From that point on, he recognized that he had to change his life’s direction or he could end up ruining everything he had worked so hard for up to that point.
“I had to lose something,” he says. “Sometimes you have to lose something that is worth more to you than drinking.”
At that time, that “something” was the marriage to his then-wife, Sarah Ward, and what he was afraid of losing in the future was his growing acting career that was still very promising.
He took to acting because he wanted his dad to be proud of him and now looks at it as something that he enjoys immensely and does not want alcohol or drugs to take away.
He uses it as his focus to prevent too much idle time that could lead to him going back to alcohol or drugs.
“If I stop working, they might take it away from me,” he admits. “People will say ‘Tommy you’re doing well’ and I say ‘Am I?’ I love what I do, but it’s driven by a fear of not being able to do it.”
This fear of relapsing and drive to do the next movie to stay focused on his success is part of what he uses to keep the thought of ever using again (something he says looms like a 400 lb orangutan) away.
He admits, “It’s much more powerful than me, doesn’t speak the same language and it runs around in the darkness of my soul.”
Other than working, he credits fatherhood as being one of the biggest reasons he has stayed on the straight and narrow.
He says it is easier for him to stay the course “because there is somebody now on the planet who really needs me to get my act together and focus on something that is more important than me.”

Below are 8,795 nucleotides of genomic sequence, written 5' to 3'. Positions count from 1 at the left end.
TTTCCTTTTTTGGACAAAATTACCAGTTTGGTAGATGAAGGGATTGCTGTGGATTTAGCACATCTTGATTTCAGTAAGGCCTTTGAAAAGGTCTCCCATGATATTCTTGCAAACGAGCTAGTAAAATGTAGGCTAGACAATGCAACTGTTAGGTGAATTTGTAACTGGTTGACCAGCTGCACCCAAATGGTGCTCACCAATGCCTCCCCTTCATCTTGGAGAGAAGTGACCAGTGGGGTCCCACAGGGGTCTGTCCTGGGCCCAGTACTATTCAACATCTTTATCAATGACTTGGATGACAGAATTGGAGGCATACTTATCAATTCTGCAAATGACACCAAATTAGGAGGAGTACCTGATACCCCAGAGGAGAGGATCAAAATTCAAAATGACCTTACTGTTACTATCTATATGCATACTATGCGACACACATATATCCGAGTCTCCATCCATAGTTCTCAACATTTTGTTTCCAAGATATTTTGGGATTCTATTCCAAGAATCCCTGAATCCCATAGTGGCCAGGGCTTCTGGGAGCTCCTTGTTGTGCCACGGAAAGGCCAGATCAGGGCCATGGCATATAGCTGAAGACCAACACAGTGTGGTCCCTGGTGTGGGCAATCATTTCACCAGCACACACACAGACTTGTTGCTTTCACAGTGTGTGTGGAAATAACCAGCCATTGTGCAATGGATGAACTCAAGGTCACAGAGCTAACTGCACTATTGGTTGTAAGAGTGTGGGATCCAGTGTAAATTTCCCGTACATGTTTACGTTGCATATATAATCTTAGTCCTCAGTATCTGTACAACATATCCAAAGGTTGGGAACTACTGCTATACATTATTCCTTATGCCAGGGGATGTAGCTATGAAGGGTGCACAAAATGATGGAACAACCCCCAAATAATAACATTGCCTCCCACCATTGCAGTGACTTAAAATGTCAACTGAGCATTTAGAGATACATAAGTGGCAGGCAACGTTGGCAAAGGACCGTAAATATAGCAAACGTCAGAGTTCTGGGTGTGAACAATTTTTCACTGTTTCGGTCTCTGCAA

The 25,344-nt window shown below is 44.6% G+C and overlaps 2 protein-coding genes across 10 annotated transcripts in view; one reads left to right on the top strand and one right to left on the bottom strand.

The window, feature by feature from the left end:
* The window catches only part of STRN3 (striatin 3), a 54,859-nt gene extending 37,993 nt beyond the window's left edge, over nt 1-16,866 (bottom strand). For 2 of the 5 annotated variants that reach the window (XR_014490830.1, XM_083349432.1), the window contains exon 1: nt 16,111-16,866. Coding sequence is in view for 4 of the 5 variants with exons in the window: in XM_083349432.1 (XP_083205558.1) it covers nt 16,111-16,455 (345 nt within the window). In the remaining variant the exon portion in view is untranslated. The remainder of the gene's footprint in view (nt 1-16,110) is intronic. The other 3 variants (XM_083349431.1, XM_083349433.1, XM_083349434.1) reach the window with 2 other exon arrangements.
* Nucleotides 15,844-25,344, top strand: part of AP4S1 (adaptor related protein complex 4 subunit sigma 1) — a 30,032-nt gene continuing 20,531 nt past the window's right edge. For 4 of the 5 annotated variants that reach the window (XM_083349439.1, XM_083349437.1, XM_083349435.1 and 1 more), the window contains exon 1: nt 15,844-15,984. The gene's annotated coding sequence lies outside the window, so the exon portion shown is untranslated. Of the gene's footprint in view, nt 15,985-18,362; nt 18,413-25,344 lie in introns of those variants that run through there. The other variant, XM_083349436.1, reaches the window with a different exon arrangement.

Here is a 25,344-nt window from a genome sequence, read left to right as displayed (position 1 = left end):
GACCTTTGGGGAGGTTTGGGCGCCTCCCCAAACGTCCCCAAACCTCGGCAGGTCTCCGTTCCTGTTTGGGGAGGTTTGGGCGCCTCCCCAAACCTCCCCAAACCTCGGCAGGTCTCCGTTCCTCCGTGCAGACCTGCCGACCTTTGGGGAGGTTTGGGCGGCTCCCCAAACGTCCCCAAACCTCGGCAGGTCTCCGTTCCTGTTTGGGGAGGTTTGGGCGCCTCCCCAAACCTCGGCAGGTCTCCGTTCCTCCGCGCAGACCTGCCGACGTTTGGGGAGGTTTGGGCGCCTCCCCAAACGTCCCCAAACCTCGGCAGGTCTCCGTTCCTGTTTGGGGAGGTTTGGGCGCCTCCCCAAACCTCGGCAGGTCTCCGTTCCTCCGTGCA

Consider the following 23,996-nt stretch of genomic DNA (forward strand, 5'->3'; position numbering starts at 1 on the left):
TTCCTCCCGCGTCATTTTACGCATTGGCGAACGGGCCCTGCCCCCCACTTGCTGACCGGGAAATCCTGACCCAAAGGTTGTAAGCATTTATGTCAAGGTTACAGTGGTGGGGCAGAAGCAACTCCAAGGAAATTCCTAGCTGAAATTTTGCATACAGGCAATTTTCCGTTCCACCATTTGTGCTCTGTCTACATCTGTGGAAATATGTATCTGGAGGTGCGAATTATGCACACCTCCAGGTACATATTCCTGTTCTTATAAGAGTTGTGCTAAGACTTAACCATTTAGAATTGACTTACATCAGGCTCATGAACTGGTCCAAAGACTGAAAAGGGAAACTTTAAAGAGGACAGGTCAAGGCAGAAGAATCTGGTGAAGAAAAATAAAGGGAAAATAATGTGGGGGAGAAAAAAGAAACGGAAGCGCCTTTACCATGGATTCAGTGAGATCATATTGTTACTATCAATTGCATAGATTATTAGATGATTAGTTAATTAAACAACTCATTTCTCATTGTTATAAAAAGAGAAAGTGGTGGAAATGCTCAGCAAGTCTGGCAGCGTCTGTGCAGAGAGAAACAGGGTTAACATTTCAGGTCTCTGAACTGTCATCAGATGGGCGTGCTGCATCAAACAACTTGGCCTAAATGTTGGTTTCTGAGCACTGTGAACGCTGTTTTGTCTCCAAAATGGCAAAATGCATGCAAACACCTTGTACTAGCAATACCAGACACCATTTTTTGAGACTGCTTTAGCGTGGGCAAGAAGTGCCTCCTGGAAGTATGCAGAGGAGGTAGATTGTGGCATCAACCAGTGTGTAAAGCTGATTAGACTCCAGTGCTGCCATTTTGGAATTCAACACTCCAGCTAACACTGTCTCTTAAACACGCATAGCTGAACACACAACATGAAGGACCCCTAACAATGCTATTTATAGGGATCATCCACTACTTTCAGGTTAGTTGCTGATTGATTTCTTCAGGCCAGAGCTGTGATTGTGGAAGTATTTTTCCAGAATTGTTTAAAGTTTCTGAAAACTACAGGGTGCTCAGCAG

He doesn’t deny his past is part of who he is today
Tom is very vocal about his past and actually uses it to help others defeat their demons, as well as help him with various parts as an actor.
He is an ambassador of Princes Trust, an organization designed to help young people succeed in life, and hopes that his past can be a warning for others.
He also admits that his checkered past and daily fight to keep his 400 lb ape at bay is part of what has allowed him to tap into some of his more sadistic roles in the past.
His role as one of Britain’s most notorious prisoners, Charles Bronson, was even appreciated by Bronson himself, and Tom has said that his past experience with drugs and alcohol allows him to dig deep into his psyche to get in the right mindset.
In regards to one of his most recent characters of Venom and how there is a constant battle between the character doing good and wanted to eat other people to live, he said, “I can see the symbolism there, but I know as a grown-up and as a man, I can’t go out there and bite people’s heads off.”
He admits the battle to stay sober and drug-free is something that he fights every day and he doesn’t take for granted, even though he has been sober for over 10 years now.
He said in an interview in 2018, “If I had four pints of lager and half a bottle of vodka I could turn this room into an absolute f*cking nightmare in about three minutes.”
Lucky for us, he’s smart enough to not want either, and instead focus on continuing to build upon a great career and be an inspiration to others of what can be accomplished on the other side of addiction.